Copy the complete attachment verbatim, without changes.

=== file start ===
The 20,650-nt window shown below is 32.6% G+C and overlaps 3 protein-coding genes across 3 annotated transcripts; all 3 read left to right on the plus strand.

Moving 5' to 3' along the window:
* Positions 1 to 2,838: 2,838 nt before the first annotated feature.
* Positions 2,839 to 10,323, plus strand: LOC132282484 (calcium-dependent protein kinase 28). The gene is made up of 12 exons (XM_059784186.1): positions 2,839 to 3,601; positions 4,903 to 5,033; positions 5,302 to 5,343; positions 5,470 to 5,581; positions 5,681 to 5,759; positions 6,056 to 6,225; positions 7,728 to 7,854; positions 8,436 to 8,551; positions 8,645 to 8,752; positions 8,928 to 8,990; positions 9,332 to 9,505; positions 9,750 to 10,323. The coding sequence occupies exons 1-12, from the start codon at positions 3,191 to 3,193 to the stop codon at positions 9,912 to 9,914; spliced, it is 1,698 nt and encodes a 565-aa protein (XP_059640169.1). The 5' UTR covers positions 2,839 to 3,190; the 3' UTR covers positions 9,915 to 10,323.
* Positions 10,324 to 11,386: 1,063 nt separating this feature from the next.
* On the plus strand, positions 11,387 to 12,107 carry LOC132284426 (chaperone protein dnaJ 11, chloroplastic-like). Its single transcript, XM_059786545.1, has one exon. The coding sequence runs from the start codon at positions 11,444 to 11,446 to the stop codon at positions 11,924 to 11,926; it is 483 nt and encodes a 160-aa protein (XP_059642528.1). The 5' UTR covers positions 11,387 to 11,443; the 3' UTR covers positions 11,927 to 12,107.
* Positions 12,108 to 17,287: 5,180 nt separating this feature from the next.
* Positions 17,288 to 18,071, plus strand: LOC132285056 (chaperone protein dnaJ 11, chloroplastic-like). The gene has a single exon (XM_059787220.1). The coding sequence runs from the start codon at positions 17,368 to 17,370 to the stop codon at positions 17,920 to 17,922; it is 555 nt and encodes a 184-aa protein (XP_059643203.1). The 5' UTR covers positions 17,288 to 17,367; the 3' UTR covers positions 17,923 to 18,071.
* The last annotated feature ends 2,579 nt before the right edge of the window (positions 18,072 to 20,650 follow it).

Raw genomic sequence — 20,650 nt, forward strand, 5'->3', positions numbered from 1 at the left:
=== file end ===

The 20,650-nt window shown below is 32.6% G+C and overlaps 3 protein-coding genes across 3 annotated transcripts; all 3 read left to right on the plus strand.

Moving 5' to 3' along the window:
* Positions 1 to 2,838: 2,838 nt before the first annotated feature.
* Positions 2,839 to 10,323, plus strand: LOC132282484 (calcium-dependent protein kinase 28). The gene is made up of 12 exons (XM_059784186.1): positions 2,839 to 3,601; positions 4,903 to 5,033; positions 5,302 to 5,343; positions 5,470 to 5,581; positions 5,681 to 5,759; positions 6,056 to 6,225; positions 7,728 to 7,854; positions 8,436 to 8,551; positions 8,645 to 8,752; positions 8,928 to 8,990; positions 9,332 to 9,505; positions 9,750 to 10,323. The coding sequence occupies exons 1-12, from the start codon at positions 3,191 to 3,193 to the stop codon at positions 9,912 to 9,914; spliced, it is 1,698 nt and encodes a 565-aa protein (XP_059640169.1). The 5' UTR covers positions 2,839 to 3,190; the 3' UTR covers positions 9,915 to 10,323.
* Positions 10,324 to 11,386: 1,063 nt separating this feature from the next.
* On the plus strand, positions 11,387 to 12,107 carry LOC132284426 (chaperone protein dnaJ 11, chloroplastic-like). Its single transcript, XM_059786545.1, has one exon. The coding sequence runs from the start codon at positions 11,444 to 11,446 to the stop codon at positions 11,924 to 11,926; it is 483 nt and encodes a 160-aa protein (XP_059642528.1). The 5' UTR covers positions 11,387 to 11,443; the 3' UTR covers positions 11,927 to 12,107.
* Positions 12,108 to 17,287: 5,180 nt separating this feature from the next.
* Positions 17,288 to 18,071, plus strand: LOC132285056 (chaperone protein dnaJ 11, chloroplastic-like). The gene has a single exon (XM_059787220.1). The coding sequence runs from the start codon at positions 17,368 to 17,370 to the stop codon at positions 17,920 to 17,922; it is 555 nt and encodes a 184-aa protein (XP_059643203.1). The 5' UTR covers positions 17,288 to 17,367; the 3' UTR covers positions 17,923 to 18,071.
* The last annotated feature ends 2,579 nt before the right edge of the window (positions 18,072 to 20,650 follow it).

Raw genomic sequence — 20,650 nt, forward strand, 5'->3', positions numbered from 1 at the left: